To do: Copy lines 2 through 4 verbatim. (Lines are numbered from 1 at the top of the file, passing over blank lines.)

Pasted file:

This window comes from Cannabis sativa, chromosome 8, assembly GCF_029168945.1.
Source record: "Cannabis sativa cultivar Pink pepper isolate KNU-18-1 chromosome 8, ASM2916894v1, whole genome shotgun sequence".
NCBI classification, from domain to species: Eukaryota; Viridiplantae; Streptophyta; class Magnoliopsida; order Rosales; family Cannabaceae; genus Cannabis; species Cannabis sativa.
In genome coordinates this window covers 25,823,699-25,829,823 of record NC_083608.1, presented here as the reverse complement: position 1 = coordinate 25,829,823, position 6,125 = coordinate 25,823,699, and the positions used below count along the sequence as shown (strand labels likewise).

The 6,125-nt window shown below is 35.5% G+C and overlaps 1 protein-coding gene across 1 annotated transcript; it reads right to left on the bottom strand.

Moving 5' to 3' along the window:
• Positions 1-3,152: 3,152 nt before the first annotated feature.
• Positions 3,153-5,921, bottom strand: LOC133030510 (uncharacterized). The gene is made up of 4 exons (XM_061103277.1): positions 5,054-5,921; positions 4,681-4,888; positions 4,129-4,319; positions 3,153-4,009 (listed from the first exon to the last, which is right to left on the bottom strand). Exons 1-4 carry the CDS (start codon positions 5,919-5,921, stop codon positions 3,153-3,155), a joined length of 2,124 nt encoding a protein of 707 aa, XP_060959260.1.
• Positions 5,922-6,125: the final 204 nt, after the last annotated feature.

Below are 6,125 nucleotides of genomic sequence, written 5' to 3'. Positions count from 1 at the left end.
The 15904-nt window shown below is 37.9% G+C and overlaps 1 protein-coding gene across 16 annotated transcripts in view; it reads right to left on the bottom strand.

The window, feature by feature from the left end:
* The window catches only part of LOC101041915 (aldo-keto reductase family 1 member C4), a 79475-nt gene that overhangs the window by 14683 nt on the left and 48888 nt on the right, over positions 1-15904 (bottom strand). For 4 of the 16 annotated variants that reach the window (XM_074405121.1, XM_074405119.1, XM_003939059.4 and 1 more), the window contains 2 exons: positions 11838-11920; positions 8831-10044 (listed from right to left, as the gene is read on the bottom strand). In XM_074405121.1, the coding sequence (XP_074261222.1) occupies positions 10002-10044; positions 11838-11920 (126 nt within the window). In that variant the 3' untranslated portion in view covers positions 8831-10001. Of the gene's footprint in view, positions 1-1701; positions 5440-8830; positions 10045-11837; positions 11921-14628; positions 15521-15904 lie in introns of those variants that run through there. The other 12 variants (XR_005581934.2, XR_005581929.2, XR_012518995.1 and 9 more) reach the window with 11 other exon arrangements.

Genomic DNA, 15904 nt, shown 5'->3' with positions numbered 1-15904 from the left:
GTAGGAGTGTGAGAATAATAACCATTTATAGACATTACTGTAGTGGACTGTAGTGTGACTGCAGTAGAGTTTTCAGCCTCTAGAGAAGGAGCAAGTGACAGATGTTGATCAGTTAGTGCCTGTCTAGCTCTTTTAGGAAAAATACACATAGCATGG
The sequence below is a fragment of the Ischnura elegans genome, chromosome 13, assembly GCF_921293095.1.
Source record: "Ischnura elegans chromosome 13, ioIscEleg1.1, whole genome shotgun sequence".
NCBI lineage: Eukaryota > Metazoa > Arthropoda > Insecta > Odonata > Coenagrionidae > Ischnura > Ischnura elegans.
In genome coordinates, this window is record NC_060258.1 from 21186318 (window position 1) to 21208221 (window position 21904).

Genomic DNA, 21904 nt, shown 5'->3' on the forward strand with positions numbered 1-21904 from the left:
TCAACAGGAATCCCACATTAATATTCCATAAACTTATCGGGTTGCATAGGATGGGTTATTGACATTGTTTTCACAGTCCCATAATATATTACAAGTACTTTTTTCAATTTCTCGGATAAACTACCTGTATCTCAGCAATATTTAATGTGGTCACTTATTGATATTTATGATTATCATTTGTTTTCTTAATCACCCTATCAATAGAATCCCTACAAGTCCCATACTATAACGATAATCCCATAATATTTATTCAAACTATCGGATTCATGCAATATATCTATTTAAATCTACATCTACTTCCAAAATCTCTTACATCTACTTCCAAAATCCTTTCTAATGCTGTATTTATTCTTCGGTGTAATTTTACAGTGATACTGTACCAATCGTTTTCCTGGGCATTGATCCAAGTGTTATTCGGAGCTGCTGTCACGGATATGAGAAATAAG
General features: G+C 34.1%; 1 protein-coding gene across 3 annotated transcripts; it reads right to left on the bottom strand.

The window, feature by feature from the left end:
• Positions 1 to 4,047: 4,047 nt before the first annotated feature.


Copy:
Source record: "Cannabis sativa cultivar Pink pepper isolate KNU-18-1 chromosome 8, ASM2916894v1, whole genome shotgun sequence".
NCBI classification, from domain to species: Eukaryota; Viridiplantae; Streptophyta; class Magnoliopsida; order Rosales; family Cannabaceae; genus Cannabis; species Cannabis sativa.
In genome coordinates this window covers 25,823,699-25,829,823 of record NC_083608.1, presented here as the reverse complement: position 1 = coordinate 25,829,823, position 6,125 = coordinate 25,823,699, and the positions used below count along the sequence as shown (strand labels likewise).